There is no national lymphoma screening programme in the UK. Yet diagnosing lymphoma in its earliest stages is key to curing it. This means that it’s important to get tested as soon as possible if you suspect you may have lymphoma.
Swollen lymph nodes, fever or night sweats, chest pain, loss in appetite and weight loss, and stomach ache are the most common lymphoma symptoms. A lymph node biopsy, that takes a sample or all of an affected lymph node is the only way to confirm a diagnosis of lymphoma. Further tests may be performed to check how far the lymphoma has spread. This can help to stage and grade your lymphoma.
At Ramsay, you can conveniently arrange to see a haematologist specialist if you are concerned about lymphoma. They will examine you and request any required diagnostic tests.
Lymphoma is the fifth most common type of cancer in the UK. It can occur at any age including in children. The good news is that it is nearly always treatable and most people live for many years after a lymphoma diagnosis.
Lymphoma is a blood cancer. It develops when your white blood cells, called lymphocytes, grow out of control as they divide continuously before they are mature and they do not die when they should.
Lymphocytes travel around your body in your lymphatic system. They help fight infections as part of your immune system. Your lymphatic system runs throughout your body. It is similar to your blood circulatory system but it carries a fluid called lymph. Lymph fluid passes through your lymph nodes that are found throughout your body.
Lymphoma lymphocyte cells can't fight infection as normal white blood cells do. These abnormal lymphocytes usually build up in the lymph nodes of your armpits, neck or groin. They can also collect in other places such as the bone marrow or spleen. They can then grow into tumours and cause problems in your lymphatic system or in the affected organ. For example, a lymphoma in your thyroid gland can affect the normal production of thyroid hormones.
There are two main types of lymphoma. They are different diseases and treatment is different for them:
There are a number of diagnostic tests to confirm a lymphoma diagnosis.
If you are worried about lymphoma, you can visit your GP who depending on your symptoms may arrange for further tests. You can also self-refer to a haematologist at your local Ramsay hospital who will examine you and arrange further tests.
Lymph node biopsy - is usually be carried out, as this is the only way to confirm a diagnosis of lymphoma. It is a small operation that removes some or all of an affected lymph node, which is then sent to a laboratory for analysis. If a biopsy confirms a diagnosis of lymphoma, further testing is required to check how far the lymphoma has spread.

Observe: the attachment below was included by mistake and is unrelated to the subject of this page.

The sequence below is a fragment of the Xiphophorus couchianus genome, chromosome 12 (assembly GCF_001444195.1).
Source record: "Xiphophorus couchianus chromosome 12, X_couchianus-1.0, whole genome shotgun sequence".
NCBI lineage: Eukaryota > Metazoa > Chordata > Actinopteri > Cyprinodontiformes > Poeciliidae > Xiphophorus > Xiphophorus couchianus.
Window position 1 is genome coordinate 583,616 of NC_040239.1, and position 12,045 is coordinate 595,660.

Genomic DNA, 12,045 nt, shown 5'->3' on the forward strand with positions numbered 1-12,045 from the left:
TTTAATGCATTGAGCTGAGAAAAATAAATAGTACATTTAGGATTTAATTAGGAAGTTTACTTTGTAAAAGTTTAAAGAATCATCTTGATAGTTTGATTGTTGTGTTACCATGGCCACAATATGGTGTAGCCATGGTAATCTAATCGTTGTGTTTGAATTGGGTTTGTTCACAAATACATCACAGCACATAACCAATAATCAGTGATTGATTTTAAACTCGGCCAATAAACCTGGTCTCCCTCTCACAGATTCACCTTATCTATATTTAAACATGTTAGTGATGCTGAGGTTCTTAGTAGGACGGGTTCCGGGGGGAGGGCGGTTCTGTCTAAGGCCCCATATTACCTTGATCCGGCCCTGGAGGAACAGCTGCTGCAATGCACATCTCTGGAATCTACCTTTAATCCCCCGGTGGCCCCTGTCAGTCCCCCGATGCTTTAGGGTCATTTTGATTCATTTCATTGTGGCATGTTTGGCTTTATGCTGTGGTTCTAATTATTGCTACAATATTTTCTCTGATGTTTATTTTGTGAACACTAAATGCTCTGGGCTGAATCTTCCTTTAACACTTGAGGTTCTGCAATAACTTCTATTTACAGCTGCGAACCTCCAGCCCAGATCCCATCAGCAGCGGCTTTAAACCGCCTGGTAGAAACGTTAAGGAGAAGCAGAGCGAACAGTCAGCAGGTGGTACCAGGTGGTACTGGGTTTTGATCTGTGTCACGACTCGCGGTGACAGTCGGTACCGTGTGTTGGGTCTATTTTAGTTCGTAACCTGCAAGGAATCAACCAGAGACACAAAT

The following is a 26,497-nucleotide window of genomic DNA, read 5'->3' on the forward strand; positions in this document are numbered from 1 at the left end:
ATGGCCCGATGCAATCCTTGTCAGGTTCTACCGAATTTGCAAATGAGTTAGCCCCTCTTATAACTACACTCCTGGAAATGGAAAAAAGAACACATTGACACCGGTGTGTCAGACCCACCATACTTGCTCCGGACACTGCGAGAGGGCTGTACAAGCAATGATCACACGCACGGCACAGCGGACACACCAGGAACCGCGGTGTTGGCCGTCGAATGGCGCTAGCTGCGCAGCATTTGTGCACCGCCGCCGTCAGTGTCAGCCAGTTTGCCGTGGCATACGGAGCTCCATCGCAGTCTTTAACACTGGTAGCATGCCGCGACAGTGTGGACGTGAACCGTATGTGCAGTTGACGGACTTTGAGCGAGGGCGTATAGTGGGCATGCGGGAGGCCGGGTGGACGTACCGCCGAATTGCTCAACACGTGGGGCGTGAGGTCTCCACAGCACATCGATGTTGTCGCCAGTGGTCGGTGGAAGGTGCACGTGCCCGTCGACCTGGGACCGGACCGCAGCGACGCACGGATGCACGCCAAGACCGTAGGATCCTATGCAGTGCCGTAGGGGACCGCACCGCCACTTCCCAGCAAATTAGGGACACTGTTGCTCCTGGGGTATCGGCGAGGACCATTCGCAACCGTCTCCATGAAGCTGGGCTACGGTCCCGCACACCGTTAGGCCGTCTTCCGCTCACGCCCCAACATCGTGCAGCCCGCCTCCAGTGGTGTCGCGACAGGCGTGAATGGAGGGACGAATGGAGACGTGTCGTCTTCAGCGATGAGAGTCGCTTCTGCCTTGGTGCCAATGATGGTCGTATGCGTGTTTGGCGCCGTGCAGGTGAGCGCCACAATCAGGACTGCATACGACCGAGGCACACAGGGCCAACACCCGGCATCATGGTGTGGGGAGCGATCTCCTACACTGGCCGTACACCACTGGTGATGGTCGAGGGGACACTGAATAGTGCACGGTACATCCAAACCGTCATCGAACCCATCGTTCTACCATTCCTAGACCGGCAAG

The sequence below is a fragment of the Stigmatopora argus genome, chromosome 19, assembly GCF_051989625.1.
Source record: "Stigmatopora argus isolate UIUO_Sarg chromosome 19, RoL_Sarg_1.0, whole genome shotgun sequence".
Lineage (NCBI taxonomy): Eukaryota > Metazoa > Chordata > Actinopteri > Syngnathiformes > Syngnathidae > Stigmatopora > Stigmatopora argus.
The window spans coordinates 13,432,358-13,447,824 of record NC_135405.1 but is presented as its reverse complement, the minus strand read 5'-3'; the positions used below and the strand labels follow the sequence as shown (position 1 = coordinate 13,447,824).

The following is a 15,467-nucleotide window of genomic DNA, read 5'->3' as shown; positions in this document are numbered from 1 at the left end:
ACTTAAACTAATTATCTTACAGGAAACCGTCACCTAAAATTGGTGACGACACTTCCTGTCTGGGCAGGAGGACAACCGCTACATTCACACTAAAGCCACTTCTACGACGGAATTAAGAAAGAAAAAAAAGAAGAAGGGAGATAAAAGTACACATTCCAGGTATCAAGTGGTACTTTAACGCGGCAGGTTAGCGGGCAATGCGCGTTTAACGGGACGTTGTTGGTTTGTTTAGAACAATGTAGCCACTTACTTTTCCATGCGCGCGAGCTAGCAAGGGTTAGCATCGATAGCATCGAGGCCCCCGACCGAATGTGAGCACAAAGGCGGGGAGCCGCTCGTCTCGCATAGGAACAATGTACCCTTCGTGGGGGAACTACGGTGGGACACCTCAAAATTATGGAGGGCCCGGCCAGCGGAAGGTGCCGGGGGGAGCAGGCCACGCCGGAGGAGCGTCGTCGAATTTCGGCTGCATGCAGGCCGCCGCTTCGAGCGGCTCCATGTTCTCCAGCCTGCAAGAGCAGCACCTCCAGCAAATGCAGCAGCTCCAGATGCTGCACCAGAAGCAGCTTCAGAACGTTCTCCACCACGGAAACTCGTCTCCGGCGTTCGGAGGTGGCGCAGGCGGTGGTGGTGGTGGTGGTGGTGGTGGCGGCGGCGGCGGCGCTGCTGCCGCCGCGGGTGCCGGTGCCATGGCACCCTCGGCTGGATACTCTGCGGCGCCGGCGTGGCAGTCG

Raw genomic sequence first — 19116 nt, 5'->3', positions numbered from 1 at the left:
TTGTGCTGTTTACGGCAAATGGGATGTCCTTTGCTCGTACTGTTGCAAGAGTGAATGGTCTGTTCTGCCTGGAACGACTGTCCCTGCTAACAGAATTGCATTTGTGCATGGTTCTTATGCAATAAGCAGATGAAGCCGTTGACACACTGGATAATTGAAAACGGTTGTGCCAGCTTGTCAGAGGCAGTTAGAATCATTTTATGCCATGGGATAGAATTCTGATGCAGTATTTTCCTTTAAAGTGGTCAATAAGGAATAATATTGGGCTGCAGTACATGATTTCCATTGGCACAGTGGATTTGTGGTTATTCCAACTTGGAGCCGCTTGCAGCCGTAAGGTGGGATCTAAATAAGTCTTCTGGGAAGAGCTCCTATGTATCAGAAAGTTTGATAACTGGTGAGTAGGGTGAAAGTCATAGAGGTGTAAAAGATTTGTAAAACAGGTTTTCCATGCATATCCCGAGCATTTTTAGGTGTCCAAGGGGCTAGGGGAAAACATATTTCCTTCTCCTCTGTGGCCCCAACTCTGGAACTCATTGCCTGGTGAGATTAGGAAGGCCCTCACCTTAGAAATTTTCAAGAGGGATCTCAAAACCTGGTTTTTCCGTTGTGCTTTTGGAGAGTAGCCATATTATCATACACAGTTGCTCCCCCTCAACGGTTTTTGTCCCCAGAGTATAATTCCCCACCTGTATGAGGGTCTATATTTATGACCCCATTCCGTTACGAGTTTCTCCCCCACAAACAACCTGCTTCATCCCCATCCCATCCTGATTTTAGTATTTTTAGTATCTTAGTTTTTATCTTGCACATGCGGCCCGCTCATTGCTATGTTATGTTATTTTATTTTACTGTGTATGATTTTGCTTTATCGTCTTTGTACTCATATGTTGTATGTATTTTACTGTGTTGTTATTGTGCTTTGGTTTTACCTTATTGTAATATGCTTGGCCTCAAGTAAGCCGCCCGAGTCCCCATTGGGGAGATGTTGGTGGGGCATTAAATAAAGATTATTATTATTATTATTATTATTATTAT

Further tests may include:
Symptoms of lymphoma cancer depend on where it starts, what parts of your body it affects, and what type of lymphoma it is. Often symptoms are mild and non-specific making lymphoma difficult to diagnose from symptoms alone.
The most common symptom of lymphoma is a painless swelling in a lymph node, most typically in your neck, armpit or groin.
Other general symptoms can include:
There can be many other symptoms depending on where your lymphoma is in your body and whether enlarged lymph nodes are pressing on an organ or nerve.
Currently, there is no national screening programme for lymphoma in the UK. The reasons that regular screening is not available for the general public are that it isn't clear that lymphoma screening can save lives, the tests have risks, and some of the tests can be expensive.
It is therefore important to be aware of lymphoma symptoms. You should see your GP if you have any of the symptoms of lymphoma or you are worried about your lymphoma risk.
Ramsay has multidisciplinary teams of lymphoma experts who use the latest technologies to find out if patients have lymphoma cancer. If a patient is diagnosed with lymphoma, our haematology consultants will develop a tailored treatment plan.
There is no national screening programme for lymphoma cancer. If you have lymphoma symptoms or you think that you are at risk of this cancer, you should speak with your doctor.
At Ramsay, we offer fast access to convenient appointments for patients who are concerned about lymphoma. Your experienced and expert haematologist will perform a physical exam, discuss your medical and family history, and request any required diagnostic tests.
It’s important to speak to an expert when you are worried about lympoma cancer symptoms, our conveniently located Ramsay hospitals offer tests to diagnose lymphoma without waiting with oncology experts.